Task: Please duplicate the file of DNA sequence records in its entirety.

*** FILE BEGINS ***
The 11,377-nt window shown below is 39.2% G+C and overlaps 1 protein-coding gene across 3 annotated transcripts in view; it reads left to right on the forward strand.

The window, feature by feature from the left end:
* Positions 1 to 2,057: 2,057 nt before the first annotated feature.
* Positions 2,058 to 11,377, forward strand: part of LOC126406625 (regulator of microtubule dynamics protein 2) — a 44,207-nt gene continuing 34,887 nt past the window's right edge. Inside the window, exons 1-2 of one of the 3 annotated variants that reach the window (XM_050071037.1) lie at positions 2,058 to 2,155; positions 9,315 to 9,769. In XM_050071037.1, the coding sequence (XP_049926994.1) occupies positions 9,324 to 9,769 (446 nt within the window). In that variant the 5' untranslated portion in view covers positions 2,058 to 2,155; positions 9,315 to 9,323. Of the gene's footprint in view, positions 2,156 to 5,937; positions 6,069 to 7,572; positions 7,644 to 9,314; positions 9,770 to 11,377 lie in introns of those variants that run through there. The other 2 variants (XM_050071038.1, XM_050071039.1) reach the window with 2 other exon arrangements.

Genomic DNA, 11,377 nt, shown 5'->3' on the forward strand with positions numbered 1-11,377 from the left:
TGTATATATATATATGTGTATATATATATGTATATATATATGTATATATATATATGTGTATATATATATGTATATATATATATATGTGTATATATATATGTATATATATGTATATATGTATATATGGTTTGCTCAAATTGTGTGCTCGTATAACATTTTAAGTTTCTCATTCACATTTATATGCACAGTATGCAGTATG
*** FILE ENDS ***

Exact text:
The 11,377-nt window shown below is 39.2% G+C and overlaps 1 protein-coding gene across 3 annotated transcripts in view; it reads left to right on the forward strand.

The window, feature by feature from the left end:
* Positions 1 to 2,057: 2,057 nt before the first annotated feature.
* Positions 2,058 to 11,377, forward strand: part of LOC126406625 (regulator of microtubule dynamics protein 2) — a 44,207-nt gene continuing 34,887 nt past the window's right edge. Inside the window, exons 1-2 of one of the 3 annotated variants that reach the window (XM_050071037.1) lie at positions 2,058 to 2,155; positions 9,315 to 9,769. In XM_050071037.1, the coding sequence (XP_049926994.1) occupies positions 9,324 to 9,769 (446 nt within the window). In that variant the 5' untranslated portion in view covers positions 2,058 to 2,155; positions 9,315 to 9,323. Of the gene's footprint in view, positions 2,156 to 5,937; positions 6,069 to 7,572; positions 7,644 to 9,314; positions 9,770 to 11,377 lie in introns of those variants that run through there. The other 2 variants (XM_050071038.1, XM_050071039.1) reach the window with 2 other exon arrangements.

Genomic DNA, 11,377 nt, shown 5'->3' on the forward strand with positions numbered 1-11,377 from the left:
TGTATATATATATATGTGTATATATATATGTATATATATATGTATATATATATATGTGTATATATATATGTATATATATATATATGTGTATATATATATGTATATATATGTATATATGTATATATGGTTTGCTCAAATTGTGTGCTCGTATAACATTTTAAGTTTCTCATTCACATTTATATGCACAGTATGCAGTATG